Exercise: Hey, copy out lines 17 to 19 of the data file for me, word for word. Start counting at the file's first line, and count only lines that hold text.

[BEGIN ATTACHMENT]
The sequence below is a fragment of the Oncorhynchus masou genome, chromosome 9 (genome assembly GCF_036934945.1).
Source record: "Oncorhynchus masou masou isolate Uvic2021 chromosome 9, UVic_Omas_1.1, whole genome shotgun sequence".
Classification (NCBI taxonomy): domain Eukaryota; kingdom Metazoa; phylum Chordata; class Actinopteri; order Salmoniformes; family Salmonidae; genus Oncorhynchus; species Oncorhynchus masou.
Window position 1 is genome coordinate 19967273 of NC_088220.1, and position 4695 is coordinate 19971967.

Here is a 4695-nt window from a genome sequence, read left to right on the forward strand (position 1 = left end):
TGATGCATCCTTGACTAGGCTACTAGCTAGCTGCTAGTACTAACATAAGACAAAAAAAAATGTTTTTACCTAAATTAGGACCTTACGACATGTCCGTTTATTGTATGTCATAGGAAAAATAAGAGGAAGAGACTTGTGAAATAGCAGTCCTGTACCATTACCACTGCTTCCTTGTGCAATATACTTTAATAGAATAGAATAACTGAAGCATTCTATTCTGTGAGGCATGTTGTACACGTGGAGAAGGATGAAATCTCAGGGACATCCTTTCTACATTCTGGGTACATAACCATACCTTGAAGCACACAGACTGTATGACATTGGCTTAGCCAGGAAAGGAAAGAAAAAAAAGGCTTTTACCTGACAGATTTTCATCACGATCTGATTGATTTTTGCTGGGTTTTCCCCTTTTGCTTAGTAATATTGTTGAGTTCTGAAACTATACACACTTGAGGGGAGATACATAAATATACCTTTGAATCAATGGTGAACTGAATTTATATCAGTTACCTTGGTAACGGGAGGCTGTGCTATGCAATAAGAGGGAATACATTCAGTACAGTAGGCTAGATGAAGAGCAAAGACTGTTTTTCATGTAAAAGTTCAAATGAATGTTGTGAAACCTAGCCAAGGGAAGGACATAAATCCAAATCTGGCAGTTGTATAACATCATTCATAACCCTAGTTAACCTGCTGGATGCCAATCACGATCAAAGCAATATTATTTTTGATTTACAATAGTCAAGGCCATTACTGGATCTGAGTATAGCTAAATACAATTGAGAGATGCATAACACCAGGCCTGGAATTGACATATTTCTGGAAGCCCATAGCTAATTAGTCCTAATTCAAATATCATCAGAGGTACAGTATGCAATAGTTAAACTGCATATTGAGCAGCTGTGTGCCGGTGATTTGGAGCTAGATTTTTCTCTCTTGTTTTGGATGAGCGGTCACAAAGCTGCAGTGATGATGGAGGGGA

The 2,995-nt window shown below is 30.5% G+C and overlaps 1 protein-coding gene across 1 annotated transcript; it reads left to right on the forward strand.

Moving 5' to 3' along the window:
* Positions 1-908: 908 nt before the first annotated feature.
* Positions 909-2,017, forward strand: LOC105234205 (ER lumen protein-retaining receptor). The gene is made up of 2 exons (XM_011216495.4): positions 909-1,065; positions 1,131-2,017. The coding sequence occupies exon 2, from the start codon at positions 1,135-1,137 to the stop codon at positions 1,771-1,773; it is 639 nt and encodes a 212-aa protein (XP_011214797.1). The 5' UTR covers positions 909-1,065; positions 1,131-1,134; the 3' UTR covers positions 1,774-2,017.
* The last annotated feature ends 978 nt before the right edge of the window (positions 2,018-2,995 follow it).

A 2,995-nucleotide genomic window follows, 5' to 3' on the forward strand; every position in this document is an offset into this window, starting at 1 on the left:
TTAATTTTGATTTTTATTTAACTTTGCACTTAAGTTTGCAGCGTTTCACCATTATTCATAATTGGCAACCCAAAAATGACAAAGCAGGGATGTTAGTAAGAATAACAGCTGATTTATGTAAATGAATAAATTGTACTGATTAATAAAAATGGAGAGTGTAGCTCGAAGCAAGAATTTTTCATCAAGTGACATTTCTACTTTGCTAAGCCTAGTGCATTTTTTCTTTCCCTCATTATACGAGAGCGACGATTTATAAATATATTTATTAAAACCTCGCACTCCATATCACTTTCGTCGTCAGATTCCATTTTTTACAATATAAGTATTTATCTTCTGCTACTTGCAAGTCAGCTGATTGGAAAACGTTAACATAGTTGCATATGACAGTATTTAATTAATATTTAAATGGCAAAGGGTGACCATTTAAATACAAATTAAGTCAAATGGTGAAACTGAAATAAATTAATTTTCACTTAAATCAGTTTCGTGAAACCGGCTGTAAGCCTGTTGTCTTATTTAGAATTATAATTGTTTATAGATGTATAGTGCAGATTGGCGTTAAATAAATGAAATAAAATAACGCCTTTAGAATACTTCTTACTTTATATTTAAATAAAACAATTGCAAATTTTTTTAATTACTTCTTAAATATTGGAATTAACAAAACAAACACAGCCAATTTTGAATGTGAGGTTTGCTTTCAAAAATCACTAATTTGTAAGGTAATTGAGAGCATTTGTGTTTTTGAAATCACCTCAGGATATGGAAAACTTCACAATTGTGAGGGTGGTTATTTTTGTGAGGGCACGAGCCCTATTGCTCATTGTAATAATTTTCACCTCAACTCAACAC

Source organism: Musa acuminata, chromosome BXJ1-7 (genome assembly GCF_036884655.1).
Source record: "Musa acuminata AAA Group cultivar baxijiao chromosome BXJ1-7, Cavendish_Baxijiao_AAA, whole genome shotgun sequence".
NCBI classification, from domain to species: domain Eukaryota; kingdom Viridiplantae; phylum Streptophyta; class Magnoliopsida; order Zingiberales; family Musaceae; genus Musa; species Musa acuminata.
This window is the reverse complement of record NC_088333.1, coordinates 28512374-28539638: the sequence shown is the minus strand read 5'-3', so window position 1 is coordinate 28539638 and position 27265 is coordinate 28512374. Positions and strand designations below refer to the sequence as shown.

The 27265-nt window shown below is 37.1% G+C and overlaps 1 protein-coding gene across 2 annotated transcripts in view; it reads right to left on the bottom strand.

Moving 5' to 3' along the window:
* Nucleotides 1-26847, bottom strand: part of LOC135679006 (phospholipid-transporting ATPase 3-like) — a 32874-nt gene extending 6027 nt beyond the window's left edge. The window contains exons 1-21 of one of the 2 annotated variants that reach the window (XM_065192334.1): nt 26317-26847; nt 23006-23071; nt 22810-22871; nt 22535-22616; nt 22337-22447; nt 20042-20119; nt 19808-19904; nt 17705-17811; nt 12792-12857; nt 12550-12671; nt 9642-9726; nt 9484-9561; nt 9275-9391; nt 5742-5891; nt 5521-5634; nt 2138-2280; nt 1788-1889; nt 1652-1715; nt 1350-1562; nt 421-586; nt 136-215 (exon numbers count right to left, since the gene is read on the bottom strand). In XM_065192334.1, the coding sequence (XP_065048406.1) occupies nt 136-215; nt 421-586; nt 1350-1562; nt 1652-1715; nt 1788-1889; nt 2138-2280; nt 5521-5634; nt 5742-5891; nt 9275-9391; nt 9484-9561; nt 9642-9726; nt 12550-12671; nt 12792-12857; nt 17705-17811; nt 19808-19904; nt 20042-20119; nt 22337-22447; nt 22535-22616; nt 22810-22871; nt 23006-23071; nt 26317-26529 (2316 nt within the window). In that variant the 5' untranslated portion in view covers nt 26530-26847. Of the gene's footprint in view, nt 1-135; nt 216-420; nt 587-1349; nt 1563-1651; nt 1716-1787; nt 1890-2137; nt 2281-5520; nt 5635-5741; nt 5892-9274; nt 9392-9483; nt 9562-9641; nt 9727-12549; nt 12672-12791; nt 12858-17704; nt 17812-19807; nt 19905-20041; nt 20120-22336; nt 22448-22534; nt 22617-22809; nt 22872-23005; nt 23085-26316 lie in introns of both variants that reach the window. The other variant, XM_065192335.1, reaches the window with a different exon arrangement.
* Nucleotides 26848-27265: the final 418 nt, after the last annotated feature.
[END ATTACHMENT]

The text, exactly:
This window is the reverse complement of record NC_088333.1, coordinates 28512374-28539638: the sequence shown is the minus strand read 5'-3', so window position 1 is coordinate 28539638 and position 27265 is coordinate 28512374. Positions and strand designations below refer to the sequence as shown.

The 27265-nt window shown below is 37.1% G+C and overlaps 1 protein-coding gene across 2 annotated transcripts in view; it reads right to left on the bottom strand.

Moving 5' to 3' along the window: